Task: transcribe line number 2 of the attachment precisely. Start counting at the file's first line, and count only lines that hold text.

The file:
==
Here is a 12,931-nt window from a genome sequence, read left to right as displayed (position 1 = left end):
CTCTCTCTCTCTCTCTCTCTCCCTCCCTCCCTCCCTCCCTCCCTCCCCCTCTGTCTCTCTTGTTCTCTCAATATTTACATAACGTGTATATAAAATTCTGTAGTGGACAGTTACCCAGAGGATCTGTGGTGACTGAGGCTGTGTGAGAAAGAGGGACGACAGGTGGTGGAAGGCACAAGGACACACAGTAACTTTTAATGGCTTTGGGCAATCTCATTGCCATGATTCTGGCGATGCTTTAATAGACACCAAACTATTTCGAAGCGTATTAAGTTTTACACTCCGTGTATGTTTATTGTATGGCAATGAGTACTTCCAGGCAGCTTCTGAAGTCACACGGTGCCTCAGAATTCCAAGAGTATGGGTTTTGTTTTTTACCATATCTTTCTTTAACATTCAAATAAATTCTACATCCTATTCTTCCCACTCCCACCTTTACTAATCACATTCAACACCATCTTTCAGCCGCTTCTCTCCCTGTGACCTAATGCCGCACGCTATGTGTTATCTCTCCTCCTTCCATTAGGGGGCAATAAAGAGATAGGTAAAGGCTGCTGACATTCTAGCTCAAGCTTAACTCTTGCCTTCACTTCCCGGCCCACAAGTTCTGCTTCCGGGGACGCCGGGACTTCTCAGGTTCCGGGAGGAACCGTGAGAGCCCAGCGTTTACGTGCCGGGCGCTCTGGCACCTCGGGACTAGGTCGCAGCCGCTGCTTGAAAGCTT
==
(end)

CTCTCTCTCTCTCTCTCTCTCCCTCCCTCCCTCCCTCCCTCCCTCCCCCTCTGTCTCTCTTGTTCTCTCAATATTTACATAACGTGTATATAAAATTCTGTAGTGGACAGTTACCCAGAGGATCTGTGGTGACTGAGGCTGTGTGAGAAAGAGGGACGACAGGTGGTGGAAGGCACAAGGACACACAGTAACTTTTAATGGCTTTGGGCAATCTCATTGCCATGATTCTGGCGATGCTTTAATAGACACCAAACTATTTCGAAGCGTATTAAGTTTTACACTCCGTGTATGTTTATTGTATGGCAATGAGTACTTCCAGGCAGCTTCTGAAGTCACACGGTGCCTCAGAATTCCAAGAGTATGGGTTTTGTTTTTTACCATATCTTTCTTTAACATTCAAATAAATTCTACATCCTATTCTTCCCACTCCCACCTTTACTAATCACATTCAACACCATCTTTCAGCCGCTTCTCTCCCTGTGACCTAATGCCGCACGCTATGTGTTATCTCTCCTCCTTCCATTAGGGGGCAATAAAGAGATAGGTAAAGGCTGCTGACATTCTAGCTCAAGCTTAACTCTTGCCTTCACTTCCCGGCCCACAAGTTCTGCTTCCGGGGACGCCGGGACTTCTCAGGTTCCGGGAGGAACCGTGAGAGCCCAGCGTTTACGTGCCGGGCGCTCTGGCACCTCGGGACTAGGTCGCAGCCGCTGCTTGAAAGCTT